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Oct 2, 2018

Looking For The True Market Top

by Donald Dony

Don DIn light of the Q1 pullback that occurred this year, we have received a number of calls from clients concerned about the possible crest in the secular bull market. After all, the upward trend in the markets has lasted nine years. Many of the “talking heads” and market “gurus” on the financial networks and online have said: “This is likely the top. How much longer can it last?”.

One of the key functions of writing these articles is to provide investors with the tools to make their informed decisions.

Market tops, like market bottoms, are often challenging to try and pinpoint (market commentators will always try), but the true peak will always leave certain clues behind. And that is what this article is all about.

First, fundamentals (Price/Earnings or P/E ratio), in our opinion, does not offer enough of a timing tool. It is usually six to nine months behind the market crest. For example, in the last major market peak in the 1st quarter of 2008, fundamentals didn’t start to flash danger until mid-2008. By that time, much of the market damage had already played out.

Technicals can be challenging for individuals to interpret. And with so many indicators, which ones have more validity? Even the experts read the data differently.

Economics is our last category and this group can be the most confusing. Many economic indicators will contradict each other and send the investor into a tailspin. Nevertheless, we feel there are some key indicators that are easy to understand and provide, what we believe, is another important part of the analysis picture.

The U.S. unemployment rate and the U.S. yield curve have the best timing connection to the stock market. The unemployment rate moves in the opposite direction to the markets and usually lags the market by a few months. At this point (early May), the index is still heading down. The unemployment rate just reached a 9-year low of 3.9 percent.


The U.S. yield curve is one of the most reliable indicators we have found for equity indexes and leads the markets by about six to nine months. The function of this gauge for investors is to illustrate when the markets have room to advance, when they are near the top and when the markets are expected to start a bear decline. The angle of the curve is the clue. A normal yield curve is one where short-term rates are lower than long term rates. This indicates that the Fed has ample room to adjust the short-term rates to keep the economy moving forward. This normal position is good for the markets and investors. A flat curve is when the Fed has continued to raise the short-term rates to “cool” the rapidly expanding economy and try to keep it from overheating. This is a time where markets are near the crest and investors should start adjusting their portfolios to be more conservative (using stop loss positions, fixed income, and building up cash). The next move for the yield curve is when short-term rates are higher than long term bond returns. This occurred in 2000 and 2007. When an inverted rate curve happens, the markets are on “life support” and investors may wish to become defensive.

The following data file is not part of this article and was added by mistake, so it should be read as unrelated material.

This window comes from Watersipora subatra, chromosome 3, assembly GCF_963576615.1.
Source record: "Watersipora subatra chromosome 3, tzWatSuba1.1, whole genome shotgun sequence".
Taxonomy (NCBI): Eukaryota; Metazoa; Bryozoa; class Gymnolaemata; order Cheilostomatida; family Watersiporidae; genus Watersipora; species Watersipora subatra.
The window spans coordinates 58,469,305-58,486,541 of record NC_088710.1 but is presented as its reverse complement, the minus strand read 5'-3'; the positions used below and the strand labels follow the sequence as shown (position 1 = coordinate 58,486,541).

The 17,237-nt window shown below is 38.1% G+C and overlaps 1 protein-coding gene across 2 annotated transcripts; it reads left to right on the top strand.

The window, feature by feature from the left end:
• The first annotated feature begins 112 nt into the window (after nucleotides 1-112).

Bottom line:

At this junction, the curve is in a normal position indicating the Fed has room to adjust the rates as the U.S. economy dictates. It also suggests that there is more upside potential for the markets. Economics is an area that most investors don’t employ in their market analysis, but it can provide key information that fundamentals and technicals does not offer. A great free source for economic data is on the website:

Donald W. Dony, FCSI, MFTA. Analyst, past instructor for the Canadian securities institute (CSI), editor for the,, 250-479-9463